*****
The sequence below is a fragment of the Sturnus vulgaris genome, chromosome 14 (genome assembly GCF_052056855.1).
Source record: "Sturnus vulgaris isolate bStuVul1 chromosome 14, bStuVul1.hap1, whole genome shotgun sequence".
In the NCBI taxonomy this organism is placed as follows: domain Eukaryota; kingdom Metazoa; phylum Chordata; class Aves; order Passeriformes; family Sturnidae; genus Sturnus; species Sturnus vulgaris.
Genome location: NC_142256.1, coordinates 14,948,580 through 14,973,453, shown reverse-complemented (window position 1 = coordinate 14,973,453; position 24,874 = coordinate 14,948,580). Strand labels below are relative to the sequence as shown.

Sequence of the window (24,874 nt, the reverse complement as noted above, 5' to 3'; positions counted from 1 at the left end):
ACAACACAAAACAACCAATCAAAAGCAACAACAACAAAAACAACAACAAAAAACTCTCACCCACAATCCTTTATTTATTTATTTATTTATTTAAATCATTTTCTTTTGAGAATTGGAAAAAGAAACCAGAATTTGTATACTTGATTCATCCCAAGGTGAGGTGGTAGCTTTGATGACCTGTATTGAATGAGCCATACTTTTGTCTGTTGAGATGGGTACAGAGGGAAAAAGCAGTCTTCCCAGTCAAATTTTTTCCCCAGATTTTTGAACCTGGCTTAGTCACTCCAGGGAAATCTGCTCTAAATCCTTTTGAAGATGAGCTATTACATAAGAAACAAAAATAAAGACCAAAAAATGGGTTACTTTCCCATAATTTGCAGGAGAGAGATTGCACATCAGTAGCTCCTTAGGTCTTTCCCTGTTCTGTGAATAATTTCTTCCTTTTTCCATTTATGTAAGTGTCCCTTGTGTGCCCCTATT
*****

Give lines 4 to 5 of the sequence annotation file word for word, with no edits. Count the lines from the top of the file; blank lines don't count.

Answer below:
Genome location: NC_142256.1, coordinates 14,948,580 through 14,973,453, shown reverse-complemented (window position 1 = coordinate 14,973,453; position 24,874 = coordinate 14,948,580). Strand labels below are relative to the sequence as shown.

Sequence of the window (24,874 nt, the reverse complement as noted above, 5' to 3'; positions counted from 1 at the left end):